THE RANT: My friend Doug had one of these when I was 13. His father was some kind of executive for GM and so his rich ass could afford to get Doug a new game system every year. I thought this was the coolest thing I had ever seen, waaaaay cooler than my Game Boy (which I had only gotten the Christmas before.) I have fond memories of playing Military Madness and R-Type until the wee hours of the morning.
I myself finally got one of these about a year later when I saw it in my Mom's GTE catalogue. (For those who don't know, as a way of keeping their employees from lynching them GTE (now Verizon) doesn't give commission to their sales representatives but instead rewards them with a point system where they get to order high end electronics, furniture, vacation packages, etc from various catalogs. I got my SNES and 3DO this way too.) What can I say? It's the coolest handheld in existence. It's really neat because I haven't gotten around to getting a TG16 yet (mostly because I want to get a Turbo Duo but have been unwilling to pay upwards of $150 for it) but I still can enjoy all the cool hucards, plus I can do it on the toilet if I want.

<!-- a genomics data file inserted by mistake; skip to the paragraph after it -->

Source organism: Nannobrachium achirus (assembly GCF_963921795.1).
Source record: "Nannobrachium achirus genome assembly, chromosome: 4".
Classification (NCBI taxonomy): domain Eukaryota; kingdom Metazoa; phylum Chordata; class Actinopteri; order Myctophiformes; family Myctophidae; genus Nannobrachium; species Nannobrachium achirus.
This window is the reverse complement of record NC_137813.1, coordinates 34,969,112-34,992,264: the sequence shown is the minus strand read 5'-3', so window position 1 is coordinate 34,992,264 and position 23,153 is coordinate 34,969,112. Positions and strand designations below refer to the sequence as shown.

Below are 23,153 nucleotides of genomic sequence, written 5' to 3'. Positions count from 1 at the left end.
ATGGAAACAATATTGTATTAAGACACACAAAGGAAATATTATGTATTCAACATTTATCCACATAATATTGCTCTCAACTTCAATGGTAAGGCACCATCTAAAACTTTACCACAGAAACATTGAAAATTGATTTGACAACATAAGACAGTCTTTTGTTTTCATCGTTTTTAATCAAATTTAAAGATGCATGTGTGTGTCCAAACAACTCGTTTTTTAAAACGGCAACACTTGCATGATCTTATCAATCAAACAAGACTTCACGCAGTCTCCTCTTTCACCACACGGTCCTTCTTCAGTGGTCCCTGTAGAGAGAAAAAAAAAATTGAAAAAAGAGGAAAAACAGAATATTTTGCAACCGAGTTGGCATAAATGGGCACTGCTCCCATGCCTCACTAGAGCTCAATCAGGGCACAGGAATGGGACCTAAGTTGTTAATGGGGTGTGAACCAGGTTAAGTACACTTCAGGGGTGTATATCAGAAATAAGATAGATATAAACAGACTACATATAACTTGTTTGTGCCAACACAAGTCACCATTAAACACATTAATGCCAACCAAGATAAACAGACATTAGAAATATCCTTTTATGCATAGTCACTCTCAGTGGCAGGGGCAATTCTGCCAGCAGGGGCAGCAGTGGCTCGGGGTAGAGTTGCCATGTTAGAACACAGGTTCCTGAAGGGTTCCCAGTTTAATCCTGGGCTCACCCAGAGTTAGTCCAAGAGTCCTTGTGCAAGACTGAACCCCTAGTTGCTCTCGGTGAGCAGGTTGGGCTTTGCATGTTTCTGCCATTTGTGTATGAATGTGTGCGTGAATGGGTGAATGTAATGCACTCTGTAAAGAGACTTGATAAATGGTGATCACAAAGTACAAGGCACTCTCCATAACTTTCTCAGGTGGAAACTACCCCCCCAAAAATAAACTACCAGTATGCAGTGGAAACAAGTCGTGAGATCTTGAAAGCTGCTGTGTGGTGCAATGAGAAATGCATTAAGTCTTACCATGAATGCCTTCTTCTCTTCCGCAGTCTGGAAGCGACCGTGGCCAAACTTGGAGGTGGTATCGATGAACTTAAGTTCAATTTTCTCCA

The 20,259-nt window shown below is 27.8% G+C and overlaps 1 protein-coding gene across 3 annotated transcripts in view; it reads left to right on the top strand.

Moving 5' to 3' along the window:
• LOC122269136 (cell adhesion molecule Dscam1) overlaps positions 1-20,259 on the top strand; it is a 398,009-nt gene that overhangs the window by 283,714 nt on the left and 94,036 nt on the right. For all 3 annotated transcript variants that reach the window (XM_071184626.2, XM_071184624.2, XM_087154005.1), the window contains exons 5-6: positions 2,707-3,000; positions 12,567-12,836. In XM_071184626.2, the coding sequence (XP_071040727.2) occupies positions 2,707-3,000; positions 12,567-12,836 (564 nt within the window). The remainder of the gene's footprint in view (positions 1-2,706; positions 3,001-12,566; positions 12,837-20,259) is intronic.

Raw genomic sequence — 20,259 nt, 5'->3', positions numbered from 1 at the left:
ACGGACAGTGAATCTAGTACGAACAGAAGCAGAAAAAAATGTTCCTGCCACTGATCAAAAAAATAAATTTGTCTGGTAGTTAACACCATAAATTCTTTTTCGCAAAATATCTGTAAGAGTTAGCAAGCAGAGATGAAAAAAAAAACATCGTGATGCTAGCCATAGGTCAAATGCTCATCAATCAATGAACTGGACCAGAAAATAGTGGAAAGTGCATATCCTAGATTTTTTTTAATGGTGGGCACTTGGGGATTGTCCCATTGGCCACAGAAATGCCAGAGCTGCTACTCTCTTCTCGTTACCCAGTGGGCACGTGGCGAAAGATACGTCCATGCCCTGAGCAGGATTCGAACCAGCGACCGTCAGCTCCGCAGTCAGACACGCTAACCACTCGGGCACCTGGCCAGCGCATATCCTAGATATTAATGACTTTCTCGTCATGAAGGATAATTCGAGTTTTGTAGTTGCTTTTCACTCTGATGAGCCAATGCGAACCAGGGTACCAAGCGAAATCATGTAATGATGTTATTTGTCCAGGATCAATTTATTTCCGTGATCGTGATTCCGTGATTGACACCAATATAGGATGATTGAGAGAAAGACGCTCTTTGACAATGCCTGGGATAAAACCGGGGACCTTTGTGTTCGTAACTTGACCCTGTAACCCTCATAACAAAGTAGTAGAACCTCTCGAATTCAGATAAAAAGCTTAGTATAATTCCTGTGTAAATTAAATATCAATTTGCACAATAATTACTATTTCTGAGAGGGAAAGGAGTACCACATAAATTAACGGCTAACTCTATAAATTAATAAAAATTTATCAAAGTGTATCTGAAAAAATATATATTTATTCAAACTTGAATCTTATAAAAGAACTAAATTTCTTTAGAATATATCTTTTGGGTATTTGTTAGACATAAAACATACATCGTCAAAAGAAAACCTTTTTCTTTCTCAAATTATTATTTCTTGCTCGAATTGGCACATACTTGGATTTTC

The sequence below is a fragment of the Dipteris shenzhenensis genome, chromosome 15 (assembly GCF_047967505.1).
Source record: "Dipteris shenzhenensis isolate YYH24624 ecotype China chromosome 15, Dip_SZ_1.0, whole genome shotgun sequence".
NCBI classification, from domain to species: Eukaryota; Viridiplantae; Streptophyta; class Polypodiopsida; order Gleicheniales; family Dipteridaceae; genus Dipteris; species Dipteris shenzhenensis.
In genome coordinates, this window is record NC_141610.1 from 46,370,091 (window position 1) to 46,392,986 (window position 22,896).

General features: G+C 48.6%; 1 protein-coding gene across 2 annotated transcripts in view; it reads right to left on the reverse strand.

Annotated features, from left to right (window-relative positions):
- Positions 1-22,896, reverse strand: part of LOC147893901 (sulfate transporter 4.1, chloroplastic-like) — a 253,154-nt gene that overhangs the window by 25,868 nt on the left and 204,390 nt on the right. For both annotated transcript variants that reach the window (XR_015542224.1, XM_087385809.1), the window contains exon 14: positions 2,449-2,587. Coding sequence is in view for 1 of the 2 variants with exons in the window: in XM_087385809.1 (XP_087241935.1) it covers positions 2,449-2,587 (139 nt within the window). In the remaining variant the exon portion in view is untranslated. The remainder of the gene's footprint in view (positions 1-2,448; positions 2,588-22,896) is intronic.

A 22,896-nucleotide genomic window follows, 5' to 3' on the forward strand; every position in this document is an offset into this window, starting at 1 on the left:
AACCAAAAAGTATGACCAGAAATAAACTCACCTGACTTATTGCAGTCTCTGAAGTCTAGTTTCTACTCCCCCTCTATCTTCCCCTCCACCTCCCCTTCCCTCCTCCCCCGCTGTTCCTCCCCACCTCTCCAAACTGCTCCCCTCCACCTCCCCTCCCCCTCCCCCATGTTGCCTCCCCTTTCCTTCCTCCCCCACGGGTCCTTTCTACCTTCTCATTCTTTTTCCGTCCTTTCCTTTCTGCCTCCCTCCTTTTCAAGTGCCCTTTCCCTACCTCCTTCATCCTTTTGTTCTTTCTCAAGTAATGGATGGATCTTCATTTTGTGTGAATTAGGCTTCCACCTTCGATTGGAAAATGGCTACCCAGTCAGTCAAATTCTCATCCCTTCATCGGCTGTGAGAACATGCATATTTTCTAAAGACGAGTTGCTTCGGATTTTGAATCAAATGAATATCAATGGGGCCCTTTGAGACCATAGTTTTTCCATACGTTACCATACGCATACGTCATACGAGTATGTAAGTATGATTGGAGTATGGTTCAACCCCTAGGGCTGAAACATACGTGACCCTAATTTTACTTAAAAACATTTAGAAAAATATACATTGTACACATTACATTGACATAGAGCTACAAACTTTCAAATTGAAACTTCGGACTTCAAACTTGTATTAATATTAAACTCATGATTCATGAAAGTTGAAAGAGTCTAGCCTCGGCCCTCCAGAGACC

The system is rather large and heavy, which is understandable since it's the same hardware as the PC Engine squeezed into a little design. I suppose today they could make the whole thing on one chip. Has turbo switches mounted on the front. The screen is the best handheld screen ever made, and is more clear in my opinion that even the GBA SP. There is also an optional TV turner and carrying case. Only problem was is that these things retailed for like $250 (which was more than even the home console version did) so they didn't sell too many. But still, if you had one of these things you were THE MAN. I proudly remember showing mine off in eighth grade.
THE GOOD: Awesome unit. Cool design. Very easy to use, not built out of cheap ass materials. I've dropped mine several times with no damage. Has the best screen ever on a handheld. NEC must have thought that since the thing was going to cost a bundle anyway they might as well not be cheap-asses and just put the best screen on the market. Too bad no one else followed suit.
THE BAD: The only problem I saw was that sometimes it was hard to read text designed for a large TV screen on the unit. That makes games like Dungeon Explorer kind of hard to play.
THE UGLY: $250 for a handheld? I know I've said before "Don't be cheap" but damn, that is kind of steep. Still, you get what you pay for. In this case it was worth it. Glad I got mine for free though.